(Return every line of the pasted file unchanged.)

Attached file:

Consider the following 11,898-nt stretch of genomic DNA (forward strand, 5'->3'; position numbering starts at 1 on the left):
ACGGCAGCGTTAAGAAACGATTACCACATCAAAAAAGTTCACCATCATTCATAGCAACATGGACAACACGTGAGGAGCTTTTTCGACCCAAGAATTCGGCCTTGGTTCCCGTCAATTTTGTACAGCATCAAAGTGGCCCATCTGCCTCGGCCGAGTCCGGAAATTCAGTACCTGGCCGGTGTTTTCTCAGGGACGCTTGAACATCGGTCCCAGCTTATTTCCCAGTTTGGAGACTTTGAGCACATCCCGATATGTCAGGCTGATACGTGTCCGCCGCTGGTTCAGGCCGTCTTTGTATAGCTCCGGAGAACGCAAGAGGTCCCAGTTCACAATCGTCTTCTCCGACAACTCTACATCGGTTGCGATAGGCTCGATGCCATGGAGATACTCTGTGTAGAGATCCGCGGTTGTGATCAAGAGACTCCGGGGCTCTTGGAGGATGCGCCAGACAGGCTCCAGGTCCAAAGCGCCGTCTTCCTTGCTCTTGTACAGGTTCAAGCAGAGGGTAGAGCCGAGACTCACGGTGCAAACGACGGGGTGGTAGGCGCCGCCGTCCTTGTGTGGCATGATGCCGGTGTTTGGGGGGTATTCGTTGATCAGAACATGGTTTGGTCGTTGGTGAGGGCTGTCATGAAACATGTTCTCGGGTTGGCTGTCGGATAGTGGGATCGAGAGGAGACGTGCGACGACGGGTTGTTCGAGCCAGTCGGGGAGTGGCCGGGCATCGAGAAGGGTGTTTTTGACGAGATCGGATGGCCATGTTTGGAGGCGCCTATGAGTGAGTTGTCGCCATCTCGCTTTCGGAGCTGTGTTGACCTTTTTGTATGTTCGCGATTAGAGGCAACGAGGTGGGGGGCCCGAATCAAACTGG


Consider the following 11,898-nt stretch of genomic DNA (forward strand, 5'->3'; position numbering starts at 1 on the left):
ACGGCAGCGTTAAGAAACGATTACCACATCAAAAAAGTTCACCATCATTCATAGCAACATGGACAACACGTGAGGAGCTTTTTCGACCCAAGAATTCGGCCTTGGTTCCCGTCAATTTTGTACAGCATCAAAGTGGCCCATCTGCCTCGGCCGAGTCCGGAAATTCAGTACCTGGCCGGTGTTTTCTCAGGGACGCTTGAACATCGGTCCCAGCTTATTTCCCAGTTTGGAGACTTTGAGCACATCCCGATATGTCAGGCTGATACGTGTCCGCCGCTGGTTCAGGCCGTCTTTGTATAGCTCCGGAGAACGCAAGAGGTCCCAGTTCACAATCGTCTTCTCCGACAACTCTACATCGGTTGCGATAGGCTCGATGCCATGGAGATACTCTGTGTAGAGATCCGCGGTTGTGATCAAGAGACTCCGGGGCTCTTGGAGGATGCGCCAGACAGGCTCCAGGTCCAAAGCGCCGTCTTCCTTGCTCTTGTACAGGTTCAAGCAGAGGGTAGAGCCGAGACTCACGGTGCAAACGACGGGGTGGTAGGCGCCGCCGTCCTTGTGTGGCATGATGCCGGTGTTTGGGGGGTATTCGTTGATCAGAACATGGTTTGGTCGTTGGTGAGGGCTGTCATGAAACATGTTCTCGGGTTGGCTGTCGGATAGTGGGATCGAGAGGAGACGTGCGACGACGGGTTGTTCGAGCCAGTCGGGGAGTGGCCGGGCATCGAGAAGGGTGTTTTTGACGAGATCGGATGGCCATGTTTGGAGGCGCCTATGAGTGAGTTGTCGCCATCTCGCTTTCGGAGCTGTGTTGACCTTTTTGTATGTTCGCGATTAGAGGCAACGAGGTGGGGGGCCCGAATCAAACTGG